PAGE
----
Sugars in Winemaking

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Sugars in Winemaking

Postby Howie Hart » Wed Oct 09, 2013 8:28 am

In my quest to improve my wine making, I've been studying sugars and learned a few interesting things, so I wrote this summary for myself.
Sugars In Wine Making Summary

There are 2 main sugars in grapes, Glucose (Dextrose) and Fructose.
Fructose tastes 1.73 times sweeter than Glucose.
As grapes ripen, the level of Glucose remains relatively constant, while the level of Fructose increases.
At typical normal ripening, the levels of Glucose and Fructose in grapes are about equal.
Sucrose (table sugar) is a di-saccharide, consisting of equal parts Glucose and Frustose.
Late harvest wines will have higher proportion of Fructose.
Yeast will only ferment Sucrose after breaking it down, with invertase and acid, into Glucose and Fructose.
Yeast will ferment Glucose before it ferments Fructose.

In wines like Port, the addition of neutral grape spirits stuns the yeast and halts fermentation, leaving a wine with a higher proportion of fructose sugars and creating a sweet wine.
Fructose, along with glucose, is one of the principle sugars involved in the creation of wine. At time of harvest, there is usually an equal amount of glucose and fructose molecules in the grape; however, as the grape over ripens the level of fructose will become higher. In wine, fructose can taste nearly twice as sweet as glucose and is a key component in the creation of sweet dessert wines. During fermentation, glucose is consumed first by the yeast and converted into alcohol. A winemaker that chooses to halt fermentation (either by temperature control or the addition of brandy spirits in the process of fortification) will be left with a wine that is high in fructose and notable residual sugars. The technique of süssreserve, where unfermented grape must is added after the wine's fermentation is complete, this will result in a wine that tastes less sweet than a wine whose fermentation was halted. This is because the unfermented grape must will still have roughly equal parts of fructose and the less sweet tasting glucose. Similarly, the process of chaptalization where sucrose (which is one part glucose and one part fructose) is added will usually not increase the sweetness level of the wine. – Wiki - Sugars in Wine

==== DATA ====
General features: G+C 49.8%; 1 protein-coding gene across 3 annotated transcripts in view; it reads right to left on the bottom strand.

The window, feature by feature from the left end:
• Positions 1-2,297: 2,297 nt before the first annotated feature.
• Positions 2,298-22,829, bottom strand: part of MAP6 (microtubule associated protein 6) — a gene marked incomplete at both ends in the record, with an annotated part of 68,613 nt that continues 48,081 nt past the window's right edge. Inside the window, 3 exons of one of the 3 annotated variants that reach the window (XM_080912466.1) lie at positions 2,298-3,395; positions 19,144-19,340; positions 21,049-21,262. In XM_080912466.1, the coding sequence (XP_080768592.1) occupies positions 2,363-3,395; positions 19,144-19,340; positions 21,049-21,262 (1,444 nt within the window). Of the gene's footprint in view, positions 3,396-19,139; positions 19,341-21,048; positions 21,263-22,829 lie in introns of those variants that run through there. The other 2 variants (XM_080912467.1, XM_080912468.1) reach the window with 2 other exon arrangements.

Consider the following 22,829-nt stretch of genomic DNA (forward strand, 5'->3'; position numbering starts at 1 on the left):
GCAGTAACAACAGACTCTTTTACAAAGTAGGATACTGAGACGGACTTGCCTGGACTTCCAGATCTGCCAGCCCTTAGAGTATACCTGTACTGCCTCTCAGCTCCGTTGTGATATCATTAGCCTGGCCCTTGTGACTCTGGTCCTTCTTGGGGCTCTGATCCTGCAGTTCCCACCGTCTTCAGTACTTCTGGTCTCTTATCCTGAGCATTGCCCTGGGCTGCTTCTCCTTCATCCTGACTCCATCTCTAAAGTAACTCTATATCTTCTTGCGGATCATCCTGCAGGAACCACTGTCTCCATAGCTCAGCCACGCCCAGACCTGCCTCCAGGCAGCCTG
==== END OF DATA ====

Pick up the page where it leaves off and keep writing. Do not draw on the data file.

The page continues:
Implications
Sucrose is ideal for chaptalization of wines to be fermented dry.
Two wines sweetened before bottling, one with Sucrose, one with Fructose (equal amounts) will have the same residual sugar (RS), but the Fructose sweetened wine will taste sweeter. (Note – after a few weeks, the acid in the wine will break down the Sucrose into its Glucose and Fructose components).
During fermentation, the point where the Glucose and the Fructose starts being consumed may stress yeast, causing, among other things, a "stuck" fermentation.
WRT sparkling wines, Sucrose is usually added for the second (bottle) fermentation and in the dosage to sweeten after disgorging. It may be more advantageous to use Glucose in the bottle fermentation, thus acclimating the yeast to it. Then, sweetening the dosage with Fructose, where what little yeast is left, would have difficulty fermenting it.
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Thanks.....

Postby TomHill » Wed Oct 09, 2013 10:03 am

Thanks, Howie. Quite interesting.
Which brings up the question: Is their any difference in taste between laboratory-grade Fructose & Glucose & Sucrose...
other than just "sweet"???
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Re: Sugars in Winemaking

Postby Thomas » Wed Oct 09, 2013 10:07 am

...and what's the glucose/sucrose make up of beet sugar?
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Re: Sugars in Winemaking

Postby Howie Hart » Wed Oct 09, 2013 12:14 pm